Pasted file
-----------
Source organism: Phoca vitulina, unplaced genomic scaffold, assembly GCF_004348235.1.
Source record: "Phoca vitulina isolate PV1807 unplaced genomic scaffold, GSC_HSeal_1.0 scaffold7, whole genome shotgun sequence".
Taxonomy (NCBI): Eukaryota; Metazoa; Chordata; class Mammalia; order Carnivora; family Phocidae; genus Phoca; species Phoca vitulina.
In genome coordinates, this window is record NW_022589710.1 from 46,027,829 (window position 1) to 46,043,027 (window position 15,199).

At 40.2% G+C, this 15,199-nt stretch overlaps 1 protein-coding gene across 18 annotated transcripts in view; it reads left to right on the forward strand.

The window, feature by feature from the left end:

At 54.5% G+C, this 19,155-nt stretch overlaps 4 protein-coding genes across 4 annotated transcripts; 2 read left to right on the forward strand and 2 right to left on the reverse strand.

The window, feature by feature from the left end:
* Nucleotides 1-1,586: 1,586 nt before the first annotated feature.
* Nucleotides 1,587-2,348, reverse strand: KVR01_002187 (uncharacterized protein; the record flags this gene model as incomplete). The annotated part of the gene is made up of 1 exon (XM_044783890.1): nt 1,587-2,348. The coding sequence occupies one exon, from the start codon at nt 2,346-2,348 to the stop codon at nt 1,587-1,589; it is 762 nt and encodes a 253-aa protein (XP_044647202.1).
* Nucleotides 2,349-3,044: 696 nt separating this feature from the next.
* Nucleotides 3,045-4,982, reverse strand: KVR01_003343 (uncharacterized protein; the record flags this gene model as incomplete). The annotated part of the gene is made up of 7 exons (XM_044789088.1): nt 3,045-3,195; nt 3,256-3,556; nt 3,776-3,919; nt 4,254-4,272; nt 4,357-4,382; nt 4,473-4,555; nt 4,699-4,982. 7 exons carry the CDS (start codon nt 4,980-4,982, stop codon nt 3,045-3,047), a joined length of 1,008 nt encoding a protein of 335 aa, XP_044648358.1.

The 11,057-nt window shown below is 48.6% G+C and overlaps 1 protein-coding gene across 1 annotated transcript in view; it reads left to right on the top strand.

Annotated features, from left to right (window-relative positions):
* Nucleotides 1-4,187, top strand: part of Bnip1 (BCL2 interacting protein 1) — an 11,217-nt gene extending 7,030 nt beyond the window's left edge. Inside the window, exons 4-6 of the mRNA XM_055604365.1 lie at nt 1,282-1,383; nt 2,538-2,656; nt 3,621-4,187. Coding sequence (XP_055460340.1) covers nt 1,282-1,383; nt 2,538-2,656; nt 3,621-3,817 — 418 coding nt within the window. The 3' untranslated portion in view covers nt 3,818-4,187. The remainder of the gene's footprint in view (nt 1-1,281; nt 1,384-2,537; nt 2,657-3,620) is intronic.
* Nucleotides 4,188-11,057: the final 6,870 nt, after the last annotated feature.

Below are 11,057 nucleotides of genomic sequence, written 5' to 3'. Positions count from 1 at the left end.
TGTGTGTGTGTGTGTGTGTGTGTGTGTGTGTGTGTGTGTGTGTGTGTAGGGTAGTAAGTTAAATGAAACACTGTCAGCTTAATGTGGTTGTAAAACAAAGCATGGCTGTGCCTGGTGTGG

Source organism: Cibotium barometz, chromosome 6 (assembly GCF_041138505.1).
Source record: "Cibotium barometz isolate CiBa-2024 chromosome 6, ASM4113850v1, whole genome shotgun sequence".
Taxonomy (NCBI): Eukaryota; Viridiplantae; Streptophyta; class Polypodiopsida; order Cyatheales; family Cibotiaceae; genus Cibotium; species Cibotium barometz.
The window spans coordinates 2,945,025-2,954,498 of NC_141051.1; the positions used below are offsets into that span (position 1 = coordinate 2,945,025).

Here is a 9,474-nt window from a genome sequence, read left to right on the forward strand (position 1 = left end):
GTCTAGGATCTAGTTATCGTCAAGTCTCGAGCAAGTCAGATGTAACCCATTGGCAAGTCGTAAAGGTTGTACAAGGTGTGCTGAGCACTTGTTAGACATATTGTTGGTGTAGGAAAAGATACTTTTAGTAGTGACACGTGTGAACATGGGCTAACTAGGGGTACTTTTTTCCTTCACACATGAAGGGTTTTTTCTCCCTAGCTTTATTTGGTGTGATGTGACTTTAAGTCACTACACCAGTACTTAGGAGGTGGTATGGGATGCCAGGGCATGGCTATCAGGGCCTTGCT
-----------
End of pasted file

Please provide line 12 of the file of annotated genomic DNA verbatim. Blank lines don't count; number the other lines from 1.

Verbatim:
* Nucleotides 3,045-4,982, reverse strand: KVR01_003343 (uncharacterized protein; the record flags this gene model as incomplete). The annotated part of the gene is made up of 7 exons (XM_044789088.1): nt 3,045-3,195; nt 3,256-3,556; nt 3,776-3,919; nt 4,254-4,272; nt 4,357-4,382; nt 4,473-4,555; nt 4,699-4,982. 7 exons carry the CDS (start codon nt 4,980-4,982, stop codon nt 3,045-3,047), a joined length of 1,008 nt encoding a protein of 335 aa, XP_044648358.1.